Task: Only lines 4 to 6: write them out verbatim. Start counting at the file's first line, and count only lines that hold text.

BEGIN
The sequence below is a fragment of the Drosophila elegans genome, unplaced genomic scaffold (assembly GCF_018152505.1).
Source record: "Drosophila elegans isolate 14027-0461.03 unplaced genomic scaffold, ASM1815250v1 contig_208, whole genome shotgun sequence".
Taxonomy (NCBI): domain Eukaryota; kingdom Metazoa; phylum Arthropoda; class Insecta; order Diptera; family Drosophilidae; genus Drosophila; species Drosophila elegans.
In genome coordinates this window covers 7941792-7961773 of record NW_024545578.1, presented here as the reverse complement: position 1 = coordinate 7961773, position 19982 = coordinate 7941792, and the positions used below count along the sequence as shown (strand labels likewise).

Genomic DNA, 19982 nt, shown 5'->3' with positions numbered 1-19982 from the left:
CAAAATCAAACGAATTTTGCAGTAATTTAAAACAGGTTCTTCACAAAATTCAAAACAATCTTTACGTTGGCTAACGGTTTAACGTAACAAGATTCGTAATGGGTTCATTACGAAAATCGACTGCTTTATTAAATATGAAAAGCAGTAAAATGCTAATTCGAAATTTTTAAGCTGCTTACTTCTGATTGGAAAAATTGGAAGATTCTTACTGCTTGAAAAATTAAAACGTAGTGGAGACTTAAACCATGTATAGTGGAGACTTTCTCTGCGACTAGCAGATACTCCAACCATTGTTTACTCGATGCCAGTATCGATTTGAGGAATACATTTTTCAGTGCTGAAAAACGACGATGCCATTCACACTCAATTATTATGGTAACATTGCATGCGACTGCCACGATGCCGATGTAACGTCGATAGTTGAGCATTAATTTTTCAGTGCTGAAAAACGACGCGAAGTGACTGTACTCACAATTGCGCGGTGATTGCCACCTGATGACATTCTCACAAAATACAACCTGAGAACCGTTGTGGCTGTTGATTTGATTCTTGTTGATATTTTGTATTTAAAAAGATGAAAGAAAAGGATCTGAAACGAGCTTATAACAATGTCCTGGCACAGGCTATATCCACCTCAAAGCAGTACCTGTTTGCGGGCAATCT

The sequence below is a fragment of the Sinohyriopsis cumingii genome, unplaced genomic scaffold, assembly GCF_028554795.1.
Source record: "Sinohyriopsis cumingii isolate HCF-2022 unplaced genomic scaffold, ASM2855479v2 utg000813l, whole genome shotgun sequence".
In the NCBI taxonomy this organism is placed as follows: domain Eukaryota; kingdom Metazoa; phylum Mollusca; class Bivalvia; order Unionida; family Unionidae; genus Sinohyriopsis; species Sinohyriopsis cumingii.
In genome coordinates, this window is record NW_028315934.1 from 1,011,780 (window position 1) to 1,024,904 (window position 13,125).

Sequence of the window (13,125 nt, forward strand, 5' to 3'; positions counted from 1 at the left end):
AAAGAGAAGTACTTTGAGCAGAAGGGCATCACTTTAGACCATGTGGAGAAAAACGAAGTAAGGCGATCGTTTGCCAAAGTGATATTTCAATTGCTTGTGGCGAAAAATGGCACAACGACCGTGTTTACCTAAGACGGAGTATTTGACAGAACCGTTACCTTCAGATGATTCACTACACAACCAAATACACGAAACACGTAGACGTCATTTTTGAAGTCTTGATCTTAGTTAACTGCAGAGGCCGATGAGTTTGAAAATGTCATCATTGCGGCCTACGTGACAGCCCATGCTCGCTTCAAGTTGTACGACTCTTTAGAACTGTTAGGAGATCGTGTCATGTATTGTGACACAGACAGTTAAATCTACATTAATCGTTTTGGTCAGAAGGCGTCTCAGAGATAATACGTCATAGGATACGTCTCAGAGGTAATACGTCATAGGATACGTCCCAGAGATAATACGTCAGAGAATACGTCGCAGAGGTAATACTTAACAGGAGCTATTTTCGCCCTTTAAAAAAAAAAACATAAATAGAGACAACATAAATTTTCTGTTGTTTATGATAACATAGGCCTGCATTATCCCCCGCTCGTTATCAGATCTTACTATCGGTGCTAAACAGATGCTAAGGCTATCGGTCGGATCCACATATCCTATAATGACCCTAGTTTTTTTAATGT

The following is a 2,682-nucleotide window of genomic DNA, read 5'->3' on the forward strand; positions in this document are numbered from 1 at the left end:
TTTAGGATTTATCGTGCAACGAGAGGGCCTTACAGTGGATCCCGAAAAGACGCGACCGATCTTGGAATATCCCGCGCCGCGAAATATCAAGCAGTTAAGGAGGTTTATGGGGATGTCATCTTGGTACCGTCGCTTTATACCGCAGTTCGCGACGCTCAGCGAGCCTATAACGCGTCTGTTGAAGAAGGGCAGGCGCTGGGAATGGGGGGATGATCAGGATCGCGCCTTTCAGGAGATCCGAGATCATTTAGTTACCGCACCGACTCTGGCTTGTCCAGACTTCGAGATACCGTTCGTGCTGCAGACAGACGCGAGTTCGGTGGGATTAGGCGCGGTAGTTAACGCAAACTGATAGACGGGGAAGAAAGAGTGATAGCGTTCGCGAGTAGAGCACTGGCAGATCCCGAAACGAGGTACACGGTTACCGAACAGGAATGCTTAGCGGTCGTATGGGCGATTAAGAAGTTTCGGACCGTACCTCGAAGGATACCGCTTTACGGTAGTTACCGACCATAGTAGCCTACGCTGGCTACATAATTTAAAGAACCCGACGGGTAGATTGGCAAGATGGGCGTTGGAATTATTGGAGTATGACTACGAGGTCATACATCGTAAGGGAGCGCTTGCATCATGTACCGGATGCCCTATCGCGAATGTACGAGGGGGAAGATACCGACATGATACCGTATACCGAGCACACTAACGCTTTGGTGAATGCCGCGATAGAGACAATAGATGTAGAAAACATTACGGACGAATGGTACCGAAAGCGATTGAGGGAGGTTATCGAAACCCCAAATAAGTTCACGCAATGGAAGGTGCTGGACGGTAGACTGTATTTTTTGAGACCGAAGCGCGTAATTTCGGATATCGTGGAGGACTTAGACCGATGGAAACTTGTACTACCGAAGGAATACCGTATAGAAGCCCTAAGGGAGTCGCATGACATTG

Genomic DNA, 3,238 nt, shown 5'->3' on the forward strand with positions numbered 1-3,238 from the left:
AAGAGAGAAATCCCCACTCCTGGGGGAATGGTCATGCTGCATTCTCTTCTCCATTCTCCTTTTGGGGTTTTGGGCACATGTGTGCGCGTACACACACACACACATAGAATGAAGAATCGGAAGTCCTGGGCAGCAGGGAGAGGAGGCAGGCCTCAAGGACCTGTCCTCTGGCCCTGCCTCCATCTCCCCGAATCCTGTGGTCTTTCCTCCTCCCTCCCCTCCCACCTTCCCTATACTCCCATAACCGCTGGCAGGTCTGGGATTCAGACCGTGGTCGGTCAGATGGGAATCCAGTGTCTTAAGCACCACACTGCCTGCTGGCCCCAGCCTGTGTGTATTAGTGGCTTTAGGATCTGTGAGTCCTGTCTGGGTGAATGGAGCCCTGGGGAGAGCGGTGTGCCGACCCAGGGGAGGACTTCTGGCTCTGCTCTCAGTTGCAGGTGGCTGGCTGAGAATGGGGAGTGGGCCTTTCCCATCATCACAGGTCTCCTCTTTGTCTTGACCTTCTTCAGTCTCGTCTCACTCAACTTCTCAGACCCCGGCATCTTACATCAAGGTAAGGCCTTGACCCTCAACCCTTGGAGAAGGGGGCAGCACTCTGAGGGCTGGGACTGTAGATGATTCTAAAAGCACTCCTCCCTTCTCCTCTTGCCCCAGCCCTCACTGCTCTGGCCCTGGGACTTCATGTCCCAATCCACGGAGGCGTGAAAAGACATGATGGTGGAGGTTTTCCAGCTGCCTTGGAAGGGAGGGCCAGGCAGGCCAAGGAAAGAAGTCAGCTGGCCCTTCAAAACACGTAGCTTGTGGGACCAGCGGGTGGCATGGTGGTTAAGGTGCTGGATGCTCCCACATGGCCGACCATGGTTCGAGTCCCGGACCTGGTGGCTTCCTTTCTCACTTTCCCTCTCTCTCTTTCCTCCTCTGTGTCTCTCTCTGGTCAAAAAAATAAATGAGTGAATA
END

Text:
In genome coordinates this window covers 7941792-7961773 of record NW_024545578.1, presented here as the reverse complement: position 1 = coordinate 7961773, position 19982 = coordinate 7941792, and the positions used below count along the sequence as shown (strand labels likewise).

Genomic DNA, 19982 nt, shown 5'->3' with positions numbered 1-19982 from the left:
CAAAATCAAACGAATTTTGCAGTAATTTAAAACAGGTTCTTCACAAAATTCAAAACAATCTTTACGTTGGCTAACGGTTTAACGTAACAAGATTCGTAATGGGTTCATTACGAAAATCGACTGCTTTATTAAATATGAAAAGCAGTAAAATGCTAATTCGAAATTTTTAAGCTGCTTACTTCTGATTGGAAAAATTGGAAGATTCTTACTGCTTGAAAAATTAAAACGTAGTGGAGACTTAAACCATGTATAGTGGAGACTTTCTCTGCGACTAGCAGATACTCCAACCATTGTTTACTCGATGCCAGTATCGATTTGAGGAATACATTTTTCAGTGCTGAAAAACGACGATGCCATTCACACTCAATTATTATGGTAACATTGCATGCGACTGCCACGATGCCGATGTAACGTCGATAGTTGAGCATTAATTTTTCAGTGCTGAAAAACGACGCGAAGTGACTGTACTCACAATTGCGCGGTGATTGCCACCTGATGACATTCTCACAAAATACAACCTGAGAACCGTTGTGGCTGTTGATTTGATTCTTGTTGATATTTTGTATTTAAAAAGATGAAAGAAAAGGATCTGAAACGAGCTTATAACAATGTCCTGGCACAGGCTATATCCACCTCAAAGCAGTACCTGTTTGCGGGCAATCT